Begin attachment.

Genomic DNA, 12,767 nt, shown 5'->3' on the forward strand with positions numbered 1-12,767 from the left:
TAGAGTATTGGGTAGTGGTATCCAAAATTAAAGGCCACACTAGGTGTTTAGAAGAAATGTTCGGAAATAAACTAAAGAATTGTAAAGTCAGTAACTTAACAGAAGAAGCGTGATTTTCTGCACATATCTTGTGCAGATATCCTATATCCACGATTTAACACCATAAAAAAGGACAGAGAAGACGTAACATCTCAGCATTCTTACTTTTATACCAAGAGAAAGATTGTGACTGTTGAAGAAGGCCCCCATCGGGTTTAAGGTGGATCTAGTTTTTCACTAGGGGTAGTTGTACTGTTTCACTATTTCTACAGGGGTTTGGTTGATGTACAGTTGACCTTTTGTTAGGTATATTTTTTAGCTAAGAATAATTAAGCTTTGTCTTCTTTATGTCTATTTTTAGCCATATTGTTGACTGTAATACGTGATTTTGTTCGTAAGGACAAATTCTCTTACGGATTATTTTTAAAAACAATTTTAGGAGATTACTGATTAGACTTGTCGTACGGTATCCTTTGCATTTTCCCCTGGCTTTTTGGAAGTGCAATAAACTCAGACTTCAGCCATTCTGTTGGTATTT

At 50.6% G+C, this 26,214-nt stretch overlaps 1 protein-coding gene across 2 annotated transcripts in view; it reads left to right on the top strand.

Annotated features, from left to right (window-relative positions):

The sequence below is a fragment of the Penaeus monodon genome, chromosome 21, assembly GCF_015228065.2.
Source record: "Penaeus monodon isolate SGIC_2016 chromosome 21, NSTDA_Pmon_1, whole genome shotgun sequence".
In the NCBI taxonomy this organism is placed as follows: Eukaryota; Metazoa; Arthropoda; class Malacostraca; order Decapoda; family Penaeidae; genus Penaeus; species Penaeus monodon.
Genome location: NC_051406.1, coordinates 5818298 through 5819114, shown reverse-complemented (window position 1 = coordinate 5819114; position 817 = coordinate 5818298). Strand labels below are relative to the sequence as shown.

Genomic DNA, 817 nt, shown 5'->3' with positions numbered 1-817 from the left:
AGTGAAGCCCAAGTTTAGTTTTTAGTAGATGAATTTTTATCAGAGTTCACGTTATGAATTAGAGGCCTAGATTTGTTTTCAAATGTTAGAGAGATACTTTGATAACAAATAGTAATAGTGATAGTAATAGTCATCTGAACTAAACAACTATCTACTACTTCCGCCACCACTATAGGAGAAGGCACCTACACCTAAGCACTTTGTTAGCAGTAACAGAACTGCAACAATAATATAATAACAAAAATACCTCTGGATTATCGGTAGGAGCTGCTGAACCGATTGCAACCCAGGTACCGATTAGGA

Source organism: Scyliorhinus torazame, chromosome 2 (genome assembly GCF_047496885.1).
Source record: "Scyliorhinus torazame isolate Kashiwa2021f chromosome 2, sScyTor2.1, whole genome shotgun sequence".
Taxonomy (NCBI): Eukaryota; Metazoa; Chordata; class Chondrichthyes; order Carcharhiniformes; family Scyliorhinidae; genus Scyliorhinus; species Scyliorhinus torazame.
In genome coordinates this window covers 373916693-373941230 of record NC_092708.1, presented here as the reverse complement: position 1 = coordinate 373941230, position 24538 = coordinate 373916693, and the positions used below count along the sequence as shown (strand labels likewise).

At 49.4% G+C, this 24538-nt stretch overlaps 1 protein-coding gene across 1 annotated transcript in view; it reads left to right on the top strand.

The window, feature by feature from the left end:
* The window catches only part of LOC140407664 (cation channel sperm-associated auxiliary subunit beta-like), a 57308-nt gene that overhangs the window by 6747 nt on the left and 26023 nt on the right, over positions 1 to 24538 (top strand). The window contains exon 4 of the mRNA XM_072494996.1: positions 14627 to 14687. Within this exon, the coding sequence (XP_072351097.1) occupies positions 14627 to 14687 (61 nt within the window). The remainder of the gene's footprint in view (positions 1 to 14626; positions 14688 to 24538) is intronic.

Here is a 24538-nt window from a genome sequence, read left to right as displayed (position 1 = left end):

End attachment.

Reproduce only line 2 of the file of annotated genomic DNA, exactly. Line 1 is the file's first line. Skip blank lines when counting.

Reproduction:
TAGAGTATTGGGTAGTGGTATCCAAAATTAAAGGCCACACTAGGTGTTTAGAAGAAATGTTCGGAAATAAACTAAAGAATTGTAAAGTCAGTAACTTAACAGAAGAAGCGTGATTTTCTGCACATATCTTGTGCAGATATCCTATATCCACGATTTAACACCATAAAAAAGGACAGAGAAGACGTAACATCTCAGCATTCTTACTTTTATACCAAGAGAAAGATTGTGACTGTTGAAGAAGGCCCCCATCGGGTTTAAGGTGGATCTAGTTTTTCACTAGGGGTAGTTGTACTGTTTCACTATTTCTACAGGGGTTTGGTTGATGTACAGTTGACCTTTTGTTAGGTATATTTTTTAGCTAAGAATAATTAAGCTTTGTCTTCTTTATGTCTATTTTTAGCCATATTGTTGACTGTAATACGTGATTTTGTTCGTAAGGACAAATTCTCTTACGGATTATTTTTAAAAACAATTTTAGGAGATTACTGATTAGACTTGTCGTACGGTATCCTTTGCATTTTCCCCTGGCTTTTTGGAAGTGCAATAAACTCAGACTTCAGCCATTCTGTTGGTATTT